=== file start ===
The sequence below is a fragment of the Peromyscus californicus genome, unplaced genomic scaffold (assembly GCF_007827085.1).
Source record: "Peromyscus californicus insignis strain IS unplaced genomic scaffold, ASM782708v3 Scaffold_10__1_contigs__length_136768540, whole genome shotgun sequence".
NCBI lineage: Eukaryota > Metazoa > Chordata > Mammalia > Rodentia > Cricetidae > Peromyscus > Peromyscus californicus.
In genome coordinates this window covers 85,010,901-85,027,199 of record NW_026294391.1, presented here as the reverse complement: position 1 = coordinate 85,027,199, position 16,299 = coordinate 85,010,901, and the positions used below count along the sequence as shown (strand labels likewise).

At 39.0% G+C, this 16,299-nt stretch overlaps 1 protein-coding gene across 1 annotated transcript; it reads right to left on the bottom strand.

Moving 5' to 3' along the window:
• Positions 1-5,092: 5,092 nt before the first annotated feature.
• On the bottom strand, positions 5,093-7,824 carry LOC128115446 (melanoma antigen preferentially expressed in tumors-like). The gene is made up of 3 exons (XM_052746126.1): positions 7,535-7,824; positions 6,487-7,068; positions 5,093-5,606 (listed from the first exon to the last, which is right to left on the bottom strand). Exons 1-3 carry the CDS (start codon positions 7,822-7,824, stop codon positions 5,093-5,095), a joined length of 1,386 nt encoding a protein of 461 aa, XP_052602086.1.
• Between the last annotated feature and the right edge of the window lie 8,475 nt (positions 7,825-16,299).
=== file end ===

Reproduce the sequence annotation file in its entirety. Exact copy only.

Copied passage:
The sequence below is a fragment of the Peromyscus californicus genome, unplaced genomic scaffold (assembly GCF_007827085.1).
Source record: "Peromyscus californicus insignis strain IS unplaced genomic scaffold, ASM782708v3 Scaffold_10__1_contigs__length_136768540, whole genome shotgun sequence".
NCBI lineage: Eukaryota > Metazoa > Chordata > Mammalia > Rodentia > Cricetidae > Peromyscus > Peromyscus californicus.
In genome coordinates this window covers 85,010,901-85,027,199 of record NW_026294391.1, presented here as the reverse complement: position 1 = coordinate 85,027,199, position 16,299 = coordinate 85,010,901, and the positions used below count along the sequence as shown (strand labels likewise).

At 39.0% G+C, this 16,299-nt stretch overlaps 1 protein-coding gene across 1 annotated transcript; it reads right to left on the bottom strand.

Moving 5' to 3' along the window:
• Positions 1-5,092: 5,092 nt before the first annotated feature.
• On the bottom strand, positions 5,093-7,824 carry LOC128115446 (melanoma antigen preferentially expressed in tumors-like). The gene is made up of 3 exons (XM_052746126.1): positions 7,535-7,824; positions 6,487-7,068; positions 5,093-5,606 (listed from the first exon to the last, which is right to left on the bottom strand). Exons 1-3 carry the CDS (start codon positions 7,822-7,824, stop codon positions 5,093-5,095), a joined length of 1,386 nt encoding a protein of 461 aa, XP_052602086.1.
• Between the last annotated feature and the right edge of the window lie 8,475 nt (positions 7,825-16,299).